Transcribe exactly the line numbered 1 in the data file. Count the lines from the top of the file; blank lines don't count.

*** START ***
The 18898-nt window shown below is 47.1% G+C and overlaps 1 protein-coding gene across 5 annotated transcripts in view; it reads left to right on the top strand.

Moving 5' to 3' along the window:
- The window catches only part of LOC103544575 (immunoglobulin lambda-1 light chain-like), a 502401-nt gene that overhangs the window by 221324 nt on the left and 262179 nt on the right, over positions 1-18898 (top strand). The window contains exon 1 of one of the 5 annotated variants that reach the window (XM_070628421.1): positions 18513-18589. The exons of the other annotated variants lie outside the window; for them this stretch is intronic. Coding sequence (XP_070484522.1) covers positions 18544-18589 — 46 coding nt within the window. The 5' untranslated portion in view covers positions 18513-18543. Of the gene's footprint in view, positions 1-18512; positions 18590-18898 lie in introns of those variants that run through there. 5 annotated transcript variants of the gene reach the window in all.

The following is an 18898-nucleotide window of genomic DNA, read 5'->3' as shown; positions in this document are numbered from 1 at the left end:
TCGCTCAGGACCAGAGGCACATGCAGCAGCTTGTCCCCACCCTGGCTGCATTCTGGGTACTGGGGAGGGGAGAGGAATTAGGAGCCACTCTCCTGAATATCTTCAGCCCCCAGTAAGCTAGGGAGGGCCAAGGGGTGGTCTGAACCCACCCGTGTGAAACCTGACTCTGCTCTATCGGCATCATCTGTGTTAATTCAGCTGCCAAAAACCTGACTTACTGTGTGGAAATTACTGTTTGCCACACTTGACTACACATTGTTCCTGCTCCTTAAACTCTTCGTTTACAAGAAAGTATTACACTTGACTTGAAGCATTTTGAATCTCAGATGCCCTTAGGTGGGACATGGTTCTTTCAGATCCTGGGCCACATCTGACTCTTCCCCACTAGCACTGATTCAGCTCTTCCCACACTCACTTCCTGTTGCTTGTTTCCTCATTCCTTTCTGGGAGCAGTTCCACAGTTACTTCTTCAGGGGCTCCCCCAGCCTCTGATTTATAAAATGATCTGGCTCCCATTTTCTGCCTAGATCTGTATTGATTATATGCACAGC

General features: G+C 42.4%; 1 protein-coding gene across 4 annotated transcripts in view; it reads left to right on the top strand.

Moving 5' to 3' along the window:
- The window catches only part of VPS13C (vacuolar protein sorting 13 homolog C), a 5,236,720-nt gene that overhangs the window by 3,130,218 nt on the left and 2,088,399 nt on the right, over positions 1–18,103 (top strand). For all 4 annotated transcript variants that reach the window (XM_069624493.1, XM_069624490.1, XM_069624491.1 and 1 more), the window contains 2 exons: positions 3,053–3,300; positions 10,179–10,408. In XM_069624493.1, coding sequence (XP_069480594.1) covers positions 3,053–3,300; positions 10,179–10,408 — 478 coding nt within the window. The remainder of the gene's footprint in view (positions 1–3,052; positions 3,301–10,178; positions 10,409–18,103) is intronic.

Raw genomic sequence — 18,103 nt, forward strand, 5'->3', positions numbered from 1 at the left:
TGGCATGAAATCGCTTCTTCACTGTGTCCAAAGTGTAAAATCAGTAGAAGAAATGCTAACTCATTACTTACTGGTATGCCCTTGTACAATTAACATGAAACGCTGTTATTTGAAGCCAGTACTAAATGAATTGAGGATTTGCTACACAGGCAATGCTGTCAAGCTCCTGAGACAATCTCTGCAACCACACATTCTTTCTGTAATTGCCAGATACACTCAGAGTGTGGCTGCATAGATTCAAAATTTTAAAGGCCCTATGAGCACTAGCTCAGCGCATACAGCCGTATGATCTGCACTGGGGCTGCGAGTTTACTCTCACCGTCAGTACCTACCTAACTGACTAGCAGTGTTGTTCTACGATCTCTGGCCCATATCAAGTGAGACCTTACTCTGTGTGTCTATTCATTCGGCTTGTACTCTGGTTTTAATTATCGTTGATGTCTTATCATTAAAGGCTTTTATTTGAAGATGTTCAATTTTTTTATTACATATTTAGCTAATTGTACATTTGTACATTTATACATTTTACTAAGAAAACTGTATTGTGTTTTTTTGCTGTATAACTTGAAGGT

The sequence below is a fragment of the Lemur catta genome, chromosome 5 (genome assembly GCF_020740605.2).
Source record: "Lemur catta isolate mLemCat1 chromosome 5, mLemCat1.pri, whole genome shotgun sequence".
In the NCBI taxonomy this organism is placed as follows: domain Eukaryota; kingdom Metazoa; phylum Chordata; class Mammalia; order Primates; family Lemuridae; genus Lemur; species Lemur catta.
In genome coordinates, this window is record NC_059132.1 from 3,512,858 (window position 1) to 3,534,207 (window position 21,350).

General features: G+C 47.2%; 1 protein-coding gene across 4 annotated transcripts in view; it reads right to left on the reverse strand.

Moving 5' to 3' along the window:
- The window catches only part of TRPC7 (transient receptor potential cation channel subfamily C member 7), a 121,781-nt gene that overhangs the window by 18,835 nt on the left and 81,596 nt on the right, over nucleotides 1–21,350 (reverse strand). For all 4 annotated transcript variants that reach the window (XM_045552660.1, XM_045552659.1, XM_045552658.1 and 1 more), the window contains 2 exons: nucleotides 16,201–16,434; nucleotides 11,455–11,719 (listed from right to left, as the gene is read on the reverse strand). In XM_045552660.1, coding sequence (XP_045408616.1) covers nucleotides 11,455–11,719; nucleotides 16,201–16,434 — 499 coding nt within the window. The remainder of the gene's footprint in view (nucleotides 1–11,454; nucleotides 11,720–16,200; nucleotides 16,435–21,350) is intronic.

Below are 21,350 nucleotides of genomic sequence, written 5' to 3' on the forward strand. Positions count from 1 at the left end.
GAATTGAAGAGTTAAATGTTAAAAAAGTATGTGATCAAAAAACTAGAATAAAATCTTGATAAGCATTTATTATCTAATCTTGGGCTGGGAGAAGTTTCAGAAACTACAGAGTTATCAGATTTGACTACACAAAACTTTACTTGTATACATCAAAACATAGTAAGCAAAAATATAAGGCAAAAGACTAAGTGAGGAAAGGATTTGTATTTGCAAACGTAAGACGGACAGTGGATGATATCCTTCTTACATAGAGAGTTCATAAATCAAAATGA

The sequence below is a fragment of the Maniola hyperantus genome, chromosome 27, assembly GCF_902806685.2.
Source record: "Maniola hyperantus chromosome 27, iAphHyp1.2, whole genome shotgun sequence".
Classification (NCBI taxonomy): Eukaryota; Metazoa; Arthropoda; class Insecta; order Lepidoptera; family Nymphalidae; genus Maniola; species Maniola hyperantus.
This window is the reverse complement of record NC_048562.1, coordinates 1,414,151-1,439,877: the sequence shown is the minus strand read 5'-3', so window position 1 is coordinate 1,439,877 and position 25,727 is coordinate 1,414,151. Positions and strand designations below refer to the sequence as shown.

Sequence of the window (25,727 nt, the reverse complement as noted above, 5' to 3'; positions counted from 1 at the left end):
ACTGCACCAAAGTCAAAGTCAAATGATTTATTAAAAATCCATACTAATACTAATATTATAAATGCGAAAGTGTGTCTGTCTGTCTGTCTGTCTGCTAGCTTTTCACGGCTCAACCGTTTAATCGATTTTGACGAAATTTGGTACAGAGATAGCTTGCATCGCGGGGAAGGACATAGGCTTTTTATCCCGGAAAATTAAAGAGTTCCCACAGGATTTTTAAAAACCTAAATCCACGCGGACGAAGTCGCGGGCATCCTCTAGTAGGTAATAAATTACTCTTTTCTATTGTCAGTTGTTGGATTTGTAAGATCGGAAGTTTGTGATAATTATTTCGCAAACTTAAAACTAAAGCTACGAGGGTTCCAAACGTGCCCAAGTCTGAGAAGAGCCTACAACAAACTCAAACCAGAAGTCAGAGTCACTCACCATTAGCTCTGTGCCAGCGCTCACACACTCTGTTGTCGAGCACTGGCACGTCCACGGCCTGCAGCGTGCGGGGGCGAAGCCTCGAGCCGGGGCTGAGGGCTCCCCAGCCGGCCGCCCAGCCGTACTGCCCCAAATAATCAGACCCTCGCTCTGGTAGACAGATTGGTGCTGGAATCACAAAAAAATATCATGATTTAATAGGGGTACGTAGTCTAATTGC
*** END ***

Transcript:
The 18898-nt window shown below is 47.1% G+C and overlaps 1 protein-coding gene across 5 annotated transcripts in view; it reads left to right on the top strand.